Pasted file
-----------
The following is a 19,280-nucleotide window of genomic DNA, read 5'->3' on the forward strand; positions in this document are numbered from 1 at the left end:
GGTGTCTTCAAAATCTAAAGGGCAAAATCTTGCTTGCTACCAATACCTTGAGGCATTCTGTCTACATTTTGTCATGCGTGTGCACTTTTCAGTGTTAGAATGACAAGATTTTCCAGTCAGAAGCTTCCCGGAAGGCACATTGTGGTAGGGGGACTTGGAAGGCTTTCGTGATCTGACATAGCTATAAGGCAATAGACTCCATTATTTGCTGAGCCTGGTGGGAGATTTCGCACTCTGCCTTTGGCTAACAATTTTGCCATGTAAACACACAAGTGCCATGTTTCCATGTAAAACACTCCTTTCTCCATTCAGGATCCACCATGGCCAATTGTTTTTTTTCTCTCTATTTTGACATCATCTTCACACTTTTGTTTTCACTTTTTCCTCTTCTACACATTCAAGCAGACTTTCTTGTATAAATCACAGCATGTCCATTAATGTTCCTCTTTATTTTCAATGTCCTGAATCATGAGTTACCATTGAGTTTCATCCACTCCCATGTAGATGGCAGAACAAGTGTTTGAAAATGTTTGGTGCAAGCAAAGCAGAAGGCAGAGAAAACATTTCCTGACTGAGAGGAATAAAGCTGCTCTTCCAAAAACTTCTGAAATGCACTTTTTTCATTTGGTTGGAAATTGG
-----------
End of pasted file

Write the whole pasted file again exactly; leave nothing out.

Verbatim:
The following is a 19,280-nucleotide window of genomic DNA, read 5'->3' on the forward strand; positions in this document are numbered from 1 at the left end:
GGTGTCTTCAAAATCTAAAGGGCAAAATCTTGCTTGCTACCAATACCTTGAGGCATTCTGTCTACATTTTGTCATGCGTGTGCACTTTTCAGTGTTAGAATGACAAGATTTTCCAGTCAGAAGCTTCCCGGAAGGCACATTGTGGTAGGGGGACTTGGAAGGCTTTCGTGATCTGACATAGCTATAAGGCAATAGACTCCATTATTTGCTGAGCCTGGTGGGAGATTTCGCACTCTGCCTTTGGCTAACAATTTTGCCATGTAAACACACAAGTGCCATGTTTCCATGTAAAACACTCCTTTCTCCATTCAGGATCCACCATGGCCAATTGTTTTTTTTCTCTCTATTTTGACATCATCTTCACACTTTTGTTTTCACTTTTTCCTCTTCTACACATTCAAGCAGACTTTCTTGTATAAATCACAGCATGTCCATTAATGTTCCTCTTTATTTTCAATGTCCTGAATCATGAGTTACCATTGAGTTTCATCCACTCCCATGTAGATGGCAGAACAAGTGTTTGAAAATGTTTGGTGCAAGCAAAGCAGAAGGCAGAGAAAACATTTCCTGACTGAGAGGAATAAAGCTGCTCTTCCAAAAACTTCTGAAATGCACTTTTTTCATTTGGTTGGAAATTGG